6. ArcangioliB, de LahondesR (2000) Fission yeast switches mating type by a replication-recombination coupled process. EMBO J. 2000 Mar 15;19(6):1389–96. EMBO J 17: 4503–4510.

7. HolmesAM, KaykovA, ArcangioliB (2005) Molecular and cellular dissection of mating-type switching steps in Schizosaccharomyces pombe. Mol Cell Biol 25: 303–311.

8. ArcangioliB (2000) Fate of mat1 DNA strands during mating-type switching in fission yeast. EMBO Rep 1: 145–150.

9. RoseaulinL, YamadaY, TsutsuiY, RussellP, IwasakiH, ArcangioliB (2008) Mus81 is essential for sister chromatid recombination at broken replication forks. EMBO J 27: 1378–87.

10. JakočiūnasT, HolmLR, Verhein-HansenJ, TrusinaA, ThonG (2013) Two portable recombination enhancers direct donor choice in fission yeast heterochromatin. PLoS Genet 9: e1003762 doi:10.1371/journal.pgen.1003762

11. ThonG, KlarAJ (1993) Directionality of fission yeast mating-type interconversion is controlled by the location of the donor loci. Genetics 134: 1045–1054.

12. NomaK, AllisCD, GrewalSI (2001) Transitions in distinct histone H3 methylation patterns at the heterochromatin domain boundaries. Science 293: 1150–1155.

13. ThonG, HansenKR, AltesSP, SidhuD, SinghG, Verhein-HansenJ, BonaduceMJ, KlarAJ (2005) The Clr7 and Clr8 directionality factors and the Puc4 cullin mediate heterochromatin formation in fission yeast Schizosaccharomyces pombe. Genetics 171: 1583–95.

14. JiaS, YamadaT, GrewalSI (2004) Heterochromatin regulates cell type-specific long-range chromatin interactions essential for directed recombination. Cell 119: 469–480.

15. EgelR, BeachDH, KlarAJ (1984) Genes required for initiation and resolution steps of mating-type switching in fission yeast. Proc Natl Acad Sci USA 81: 3481–3485.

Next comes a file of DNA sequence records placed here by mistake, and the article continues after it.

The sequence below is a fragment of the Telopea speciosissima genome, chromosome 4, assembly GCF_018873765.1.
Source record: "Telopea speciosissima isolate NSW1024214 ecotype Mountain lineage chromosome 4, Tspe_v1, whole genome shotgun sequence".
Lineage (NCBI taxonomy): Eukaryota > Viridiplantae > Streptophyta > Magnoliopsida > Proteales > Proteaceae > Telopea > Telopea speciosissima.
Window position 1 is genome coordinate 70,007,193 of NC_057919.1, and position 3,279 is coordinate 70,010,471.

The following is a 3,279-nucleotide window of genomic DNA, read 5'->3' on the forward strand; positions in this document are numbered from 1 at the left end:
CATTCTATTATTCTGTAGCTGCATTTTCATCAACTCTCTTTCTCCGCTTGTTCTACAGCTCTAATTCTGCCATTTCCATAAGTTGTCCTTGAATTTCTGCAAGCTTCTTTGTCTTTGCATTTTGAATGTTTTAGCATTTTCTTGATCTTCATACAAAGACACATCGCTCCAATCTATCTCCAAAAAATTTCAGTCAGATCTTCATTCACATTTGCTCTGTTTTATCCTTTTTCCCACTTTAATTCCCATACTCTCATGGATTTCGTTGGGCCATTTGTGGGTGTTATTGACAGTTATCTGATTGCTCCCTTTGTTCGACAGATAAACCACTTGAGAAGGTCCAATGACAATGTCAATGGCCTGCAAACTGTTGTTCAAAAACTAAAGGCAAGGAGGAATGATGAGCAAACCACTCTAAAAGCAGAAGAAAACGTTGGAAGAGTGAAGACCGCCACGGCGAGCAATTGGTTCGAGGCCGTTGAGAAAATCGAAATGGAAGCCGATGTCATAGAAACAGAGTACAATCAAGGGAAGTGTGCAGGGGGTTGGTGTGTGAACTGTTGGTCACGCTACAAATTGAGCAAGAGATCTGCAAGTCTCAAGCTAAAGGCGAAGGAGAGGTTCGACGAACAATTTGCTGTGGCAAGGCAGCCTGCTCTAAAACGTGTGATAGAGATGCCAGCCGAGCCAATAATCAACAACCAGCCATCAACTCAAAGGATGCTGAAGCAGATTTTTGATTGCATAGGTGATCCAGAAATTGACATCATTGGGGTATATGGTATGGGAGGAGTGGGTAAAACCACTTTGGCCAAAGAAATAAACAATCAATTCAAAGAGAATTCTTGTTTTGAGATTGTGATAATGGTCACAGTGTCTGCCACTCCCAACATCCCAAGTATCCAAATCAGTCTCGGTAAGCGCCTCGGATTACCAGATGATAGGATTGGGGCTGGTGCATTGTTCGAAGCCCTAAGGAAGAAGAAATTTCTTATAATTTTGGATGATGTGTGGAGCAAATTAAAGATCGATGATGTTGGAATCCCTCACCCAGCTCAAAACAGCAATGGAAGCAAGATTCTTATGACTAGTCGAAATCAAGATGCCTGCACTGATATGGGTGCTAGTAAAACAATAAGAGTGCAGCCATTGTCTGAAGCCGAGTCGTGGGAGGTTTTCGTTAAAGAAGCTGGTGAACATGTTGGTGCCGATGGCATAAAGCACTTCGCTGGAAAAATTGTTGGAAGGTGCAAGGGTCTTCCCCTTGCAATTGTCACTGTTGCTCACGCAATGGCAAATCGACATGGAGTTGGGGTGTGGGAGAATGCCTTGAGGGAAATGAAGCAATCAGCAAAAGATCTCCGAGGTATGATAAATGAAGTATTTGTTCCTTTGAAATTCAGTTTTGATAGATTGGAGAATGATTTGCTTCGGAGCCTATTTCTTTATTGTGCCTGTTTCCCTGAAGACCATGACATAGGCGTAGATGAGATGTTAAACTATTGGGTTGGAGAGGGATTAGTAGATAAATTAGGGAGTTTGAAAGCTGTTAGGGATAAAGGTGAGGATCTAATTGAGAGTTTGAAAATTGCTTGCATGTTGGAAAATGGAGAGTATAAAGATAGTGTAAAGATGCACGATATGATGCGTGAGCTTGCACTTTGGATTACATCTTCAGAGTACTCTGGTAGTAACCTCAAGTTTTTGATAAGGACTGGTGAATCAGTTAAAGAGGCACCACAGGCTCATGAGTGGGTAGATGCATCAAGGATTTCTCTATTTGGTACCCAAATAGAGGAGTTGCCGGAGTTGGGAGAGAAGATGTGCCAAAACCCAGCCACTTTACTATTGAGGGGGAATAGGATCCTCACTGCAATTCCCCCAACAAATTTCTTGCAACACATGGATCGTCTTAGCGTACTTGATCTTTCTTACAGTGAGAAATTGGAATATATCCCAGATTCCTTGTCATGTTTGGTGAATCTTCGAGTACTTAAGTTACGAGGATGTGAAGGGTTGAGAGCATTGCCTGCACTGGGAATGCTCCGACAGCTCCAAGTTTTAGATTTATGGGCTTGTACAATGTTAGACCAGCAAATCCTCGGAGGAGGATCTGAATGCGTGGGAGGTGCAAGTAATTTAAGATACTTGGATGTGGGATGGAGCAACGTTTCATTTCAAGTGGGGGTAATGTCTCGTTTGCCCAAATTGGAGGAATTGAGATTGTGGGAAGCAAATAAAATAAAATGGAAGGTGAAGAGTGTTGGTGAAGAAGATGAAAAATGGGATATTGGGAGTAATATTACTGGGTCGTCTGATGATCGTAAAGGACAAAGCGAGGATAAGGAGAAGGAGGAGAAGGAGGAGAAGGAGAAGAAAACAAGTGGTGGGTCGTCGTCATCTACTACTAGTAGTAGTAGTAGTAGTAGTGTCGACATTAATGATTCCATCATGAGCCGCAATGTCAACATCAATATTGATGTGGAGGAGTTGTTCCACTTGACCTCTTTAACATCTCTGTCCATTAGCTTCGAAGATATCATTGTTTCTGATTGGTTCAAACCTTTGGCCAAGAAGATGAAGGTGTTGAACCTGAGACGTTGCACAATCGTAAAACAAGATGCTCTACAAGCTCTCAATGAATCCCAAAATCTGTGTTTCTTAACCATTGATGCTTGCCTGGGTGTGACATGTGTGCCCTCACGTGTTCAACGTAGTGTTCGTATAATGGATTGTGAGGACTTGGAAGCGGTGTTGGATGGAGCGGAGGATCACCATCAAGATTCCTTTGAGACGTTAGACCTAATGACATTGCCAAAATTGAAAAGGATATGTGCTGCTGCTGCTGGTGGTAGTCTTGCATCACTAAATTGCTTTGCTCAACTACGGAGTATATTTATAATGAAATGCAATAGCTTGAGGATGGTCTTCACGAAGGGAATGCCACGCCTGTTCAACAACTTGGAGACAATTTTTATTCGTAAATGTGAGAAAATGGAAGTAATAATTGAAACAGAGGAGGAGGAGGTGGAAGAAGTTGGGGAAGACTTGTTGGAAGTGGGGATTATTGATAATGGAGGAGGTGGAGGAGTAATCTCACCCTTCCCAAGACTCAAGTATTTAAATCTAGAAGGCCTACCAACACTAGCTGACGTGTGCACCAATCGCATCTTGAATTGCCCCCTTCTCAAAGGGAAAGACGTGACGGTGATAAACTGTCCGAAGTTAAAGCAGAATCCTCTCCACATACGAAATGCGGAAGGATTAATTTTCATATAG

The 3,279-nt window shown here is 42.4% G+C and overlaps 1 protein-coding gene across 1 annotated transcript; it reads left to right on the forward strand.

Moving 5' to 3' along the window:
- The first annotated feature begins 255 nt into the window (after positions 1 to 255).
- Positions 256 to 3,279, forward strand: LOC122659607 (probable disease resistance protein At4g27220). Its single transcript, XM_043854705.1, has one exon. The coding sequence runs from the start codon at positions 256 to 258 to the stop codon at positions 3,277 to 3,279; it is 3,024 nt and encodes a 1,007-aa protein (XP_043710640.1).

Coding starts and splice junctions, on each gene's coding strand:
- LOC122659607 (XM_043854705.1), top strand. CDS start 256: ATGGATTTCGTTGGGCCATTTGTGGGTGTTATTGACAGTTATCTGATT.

16. AkamatsuY, TsutsuiY, MorishitaT, SiddiqueMS, KurokawaY, et al. (2007) Fission yeast Swi5/Sfr1 and Rhp55/Rhp57 differentially regulate Rhp51-dependent recombination outcomes. EMBO J 26: 1352–1362.

17. MatsudaE, Sugioka-SugiyamaR, MizuguchiT, MehtaS, CuiB, et al. (2011) A homolog of male sex-determining factor SRY cooperates with a transposon-derived CENP-B protein to control sex-specific directed recombination. Proc Natl Acad Sci USA 108: 18754–18759.

18. YuC, BonaduceMJ, KlarAJ (2012) Going in the right direction: mating-type switching of Schizosaccharomyces pombe is controlled by judicious expression of two different swi2 transcripts. Genetics 190: 977–987.

19. Aguilar-ArnalL, MarsellachFX, AzorínF (2008) The fission yeast homologue of CENP- B, Abp1, regulates directionality of mating-type switching. EMBO J 27: 1029–1038.

20. KlarAJ, MiglioLM (1986) Initiation of meiotic recombination by double-strand DNA breaks in S. pombe. Cell 46: 725–731.

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Genetika Reprodukční medicína

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PLOS Genetics


2013 Číslo 10